by Art Suwansang Published 01/02/2011
Let's begin with the crop tool panel in figure 4, at the top you'll see Aspect which is used to control the aspect ratio of the crop and not the final output dimension. Next to Aspect is a lock symbol, this is where you can either lock or unlock your crop aspect ratio. For instance, if you decided to crop an image to a 4:5 aspect ratio, if the lock is on it will secure the proportion and keep it constantly at 4:5; if not locked, the proportion will constantly change as you crop. Right below this is a leveler and an Angle slider, which is used to straighten or to add any tilt to an image
The conventional way of straightening an image is to either move the Angle slider left or right to adjust the horizon; or to perform a rotation move on the crop overlay by moving the crop cursor away from any edges of the image until a curved, double-sided arrow shows up, and then rotate the image that way. However, this can all be done, precisely, with the leveller tool. To do this, simply click on the leveler, and the tool will pop out; you can then use the tool on the image. Now, find a horizontal line and a place to click on it, preferably from either the left or right side of the image, hold the click, and drag the mouse to draw a line that is either on or parallel with the horizon line. Let go of your mouse and Lightroom automatically straightens the horizon in your image, it's that easy. Below all of these settings, there a check box called 'Constrain to Wrap'; this is used in association with the manual lens correction tool so that if you perform any lens transformation, the tool will automatically crop into the image to avoid showing any empty image area. Beneath this you will fine a button called 'Reset,' used to reset the crop and the 'Close' button to collapse the panel.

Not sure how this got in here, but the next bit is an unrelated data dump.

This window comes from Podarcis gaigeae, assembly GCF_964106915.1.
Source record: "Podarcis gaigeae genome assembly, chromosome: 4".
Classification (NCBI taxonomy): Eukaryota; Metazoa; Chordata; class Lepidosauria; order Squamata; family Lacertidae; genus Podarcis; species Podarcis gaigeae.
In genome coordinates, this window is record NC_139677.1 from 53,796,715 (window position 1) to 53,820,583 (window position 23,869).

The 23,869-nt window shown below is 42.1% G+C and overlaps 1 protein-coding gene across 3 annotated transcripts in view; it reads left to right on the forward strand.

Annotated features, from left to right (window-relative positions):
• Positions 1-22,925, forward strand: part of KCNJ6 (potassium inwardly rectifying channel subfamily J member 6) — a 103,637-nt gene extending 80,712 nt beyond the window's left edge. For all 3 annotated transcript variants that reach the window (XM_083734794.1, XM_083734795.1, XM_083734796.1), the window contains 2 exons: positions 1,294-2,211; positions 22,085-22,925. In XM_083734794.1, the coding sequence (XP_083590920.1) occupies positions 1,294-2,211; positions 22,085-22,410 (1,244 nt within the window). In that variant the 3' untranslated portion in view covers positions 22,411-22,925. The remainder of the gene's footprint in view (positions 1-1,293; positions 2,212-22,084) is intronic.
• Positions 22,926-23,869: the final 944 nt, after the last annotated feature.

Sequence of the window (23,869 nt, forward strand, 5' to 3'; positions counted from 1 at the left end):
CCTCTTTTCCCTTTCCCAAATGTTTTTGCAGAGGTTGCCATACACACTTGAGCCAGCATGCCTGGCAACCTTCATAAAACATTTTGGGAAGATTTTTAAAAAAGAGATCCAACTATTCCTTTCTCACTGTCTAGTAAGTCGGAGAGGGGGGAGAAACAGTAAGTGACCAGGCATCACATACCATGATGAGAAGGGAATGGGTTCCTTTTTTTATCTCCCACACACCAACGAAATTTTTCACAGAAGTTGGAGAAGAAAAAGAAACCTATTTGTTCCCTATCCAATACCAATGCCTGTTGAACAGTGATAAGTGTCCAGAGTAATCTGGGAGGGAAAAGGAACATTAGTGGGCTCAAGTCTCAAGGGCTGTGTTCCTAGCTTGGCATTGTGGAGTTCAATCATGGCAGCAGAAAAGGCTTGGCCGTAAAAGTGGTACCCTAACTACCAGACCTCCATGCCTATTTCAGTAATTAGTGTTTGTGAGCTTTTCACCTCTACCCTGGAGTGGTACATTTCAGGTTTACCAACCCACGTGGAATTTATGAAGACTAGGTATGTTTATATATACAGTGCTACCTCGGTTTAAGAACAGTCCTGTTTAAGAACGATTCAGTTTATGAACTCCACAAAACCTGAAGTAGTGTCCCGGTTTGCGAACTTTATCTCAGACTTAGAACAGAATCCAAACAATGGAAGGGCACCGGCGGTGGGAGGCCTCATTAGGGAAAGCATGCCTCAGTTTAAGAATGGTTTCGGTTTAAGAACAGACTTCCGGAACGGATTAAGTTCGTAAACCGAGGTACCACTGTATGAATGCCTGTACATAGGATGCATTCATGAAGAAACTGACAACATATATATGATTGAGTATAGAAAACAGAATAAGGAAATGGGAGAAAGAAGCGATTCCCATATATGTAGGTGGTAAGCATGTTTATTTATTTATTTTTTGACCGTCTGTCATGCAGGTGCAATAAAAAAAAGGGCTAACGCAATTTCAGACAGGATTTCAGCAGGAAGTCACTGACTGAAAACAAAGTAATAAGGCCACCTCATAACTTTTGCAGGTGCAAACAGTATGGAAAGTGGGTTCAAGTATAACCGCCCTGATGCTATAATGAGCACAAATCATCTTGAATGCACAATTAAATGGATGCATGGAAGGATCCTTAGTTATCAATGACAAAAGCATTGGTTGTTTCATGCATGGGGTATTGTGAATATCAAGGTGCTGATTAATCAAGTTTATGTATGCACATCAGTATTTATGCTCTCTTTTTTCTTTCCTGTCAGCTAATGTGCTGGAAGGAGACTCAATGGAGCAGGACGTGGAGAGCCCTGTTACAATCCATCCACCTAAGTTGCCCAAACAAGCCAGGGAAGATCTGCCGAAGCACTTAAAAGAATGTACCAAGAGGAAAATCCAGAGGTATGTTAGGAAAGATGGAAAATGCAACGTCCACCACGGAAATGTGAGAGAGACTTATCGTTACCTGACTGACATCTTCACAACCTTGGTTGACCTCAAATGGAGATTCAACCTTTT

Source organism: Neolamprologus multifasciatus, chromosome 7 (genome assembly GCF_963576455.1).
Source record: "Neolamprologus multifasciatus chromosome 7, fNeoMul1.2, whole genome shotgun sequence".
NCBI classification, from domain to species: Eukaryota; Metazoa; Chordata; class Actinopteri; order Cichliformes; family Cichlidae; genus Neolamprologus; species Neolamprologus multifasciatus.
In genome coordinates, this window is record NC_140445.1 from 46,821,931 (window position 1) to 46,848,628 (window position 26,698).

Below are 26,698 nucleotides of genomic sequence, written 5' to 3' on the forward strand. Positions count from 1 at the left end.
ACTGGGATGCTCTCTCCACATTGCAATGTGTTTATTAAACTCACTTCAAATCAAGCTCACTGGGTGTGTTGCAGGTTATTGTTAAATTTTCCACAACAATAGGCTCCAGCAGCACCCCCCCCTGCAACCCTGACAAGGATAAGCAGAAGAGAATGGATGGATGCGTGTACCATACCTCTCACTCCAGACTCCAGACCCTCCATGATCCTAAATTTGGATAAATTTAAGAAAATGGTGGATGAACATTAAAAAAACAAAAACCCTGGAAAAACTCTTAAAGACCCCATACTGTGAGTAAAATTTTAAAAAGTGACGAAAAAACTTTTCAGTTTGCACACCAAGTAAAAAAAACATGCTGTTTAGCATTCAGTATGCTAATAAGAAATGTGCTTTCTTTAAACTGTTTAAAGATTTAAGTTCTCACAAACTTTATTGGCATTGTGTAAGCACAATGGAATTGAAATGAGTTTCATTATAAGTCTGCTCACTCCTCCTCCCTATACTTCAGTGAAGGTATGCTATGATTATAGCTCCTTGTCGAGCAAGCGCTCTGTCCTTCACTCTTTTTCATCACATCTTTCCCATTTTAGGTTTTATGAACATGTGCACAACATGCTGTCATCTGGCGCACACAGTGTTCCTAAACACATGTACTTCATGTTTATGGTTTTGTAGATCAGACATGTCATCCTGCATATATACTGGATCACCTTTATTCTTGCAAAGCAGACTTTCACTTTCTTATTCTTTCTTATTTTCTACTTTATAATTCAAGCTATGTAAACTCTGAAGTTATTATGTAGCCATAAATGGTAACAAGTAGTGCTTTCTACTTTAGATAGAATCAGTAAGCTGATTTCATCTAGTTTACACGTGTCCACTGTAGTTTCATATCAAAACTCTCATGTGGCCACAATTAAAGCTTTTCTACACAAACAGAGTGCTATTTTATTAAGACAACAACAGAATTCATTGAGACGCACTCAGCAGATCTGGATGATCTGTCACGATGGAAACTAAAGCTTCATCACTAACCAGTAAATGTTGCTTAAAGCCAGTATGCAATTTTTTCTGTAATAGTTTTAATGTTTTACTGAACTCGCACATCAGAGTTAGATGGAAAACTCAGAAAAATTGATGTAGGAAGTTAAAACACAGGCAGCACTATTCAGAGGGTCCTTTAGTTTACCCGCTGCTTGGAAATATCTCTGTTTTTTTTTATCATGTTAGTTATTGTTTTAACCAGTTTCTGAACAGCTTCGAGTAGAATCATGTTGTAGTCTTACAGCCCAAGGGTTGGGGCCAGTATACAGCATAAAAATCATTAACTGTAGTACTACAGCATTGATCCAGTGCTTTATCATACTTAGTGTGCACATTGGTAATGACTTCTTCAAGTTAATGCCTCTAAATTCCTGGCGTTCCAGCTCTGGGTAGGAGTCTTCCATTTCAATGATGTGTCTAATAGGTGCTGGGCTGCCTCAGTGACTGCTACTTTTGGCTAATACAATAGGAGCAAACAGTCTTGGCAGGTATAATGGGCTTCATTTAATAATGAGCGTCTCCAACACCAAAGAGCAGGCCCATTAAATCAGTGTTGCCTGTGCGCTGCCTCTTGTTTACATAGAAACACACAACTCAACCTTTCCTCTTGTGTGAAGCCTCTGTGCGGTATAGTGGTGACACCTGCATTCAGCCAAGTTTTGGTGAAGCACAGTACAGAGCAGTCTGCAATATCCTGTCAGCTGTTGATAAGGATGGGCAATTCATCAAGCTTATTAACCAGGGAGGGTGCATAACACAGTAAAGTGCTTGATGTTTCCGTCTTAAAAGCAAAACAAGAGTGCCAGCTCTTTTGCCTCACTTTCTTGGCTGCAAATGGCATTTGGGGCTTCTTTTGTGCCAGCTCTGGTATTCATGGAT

So far, the usage of the tool seems simple enough but what really confuses most photographers, when using the crop tool, is aspect ratio. Many of us think of this as the physical pixel-cropping tool in Photoshop, with a specific dimension as the final outcome; we need to disassociate ourselves from that thought. What we need to think of, when cropping in Lightroom, is that we are changing the proportion between the width and length of the image, or the aspect ratio. If you click on the drop down list, there are a few aspect ratios with reference to physical sizes listed (figure 5), for instance, 1 x 1, 4 x 5 / 8 x 10, 8.5 x 11, 5 x 7, and 2 x 3 / 4 x 6; these are all for proportional cropping, and have nothing to do with the final physical dimensions of the file upon exporting. Also keep in mind that even if you crop within Lightroom the original full image is still there and can be brought back.
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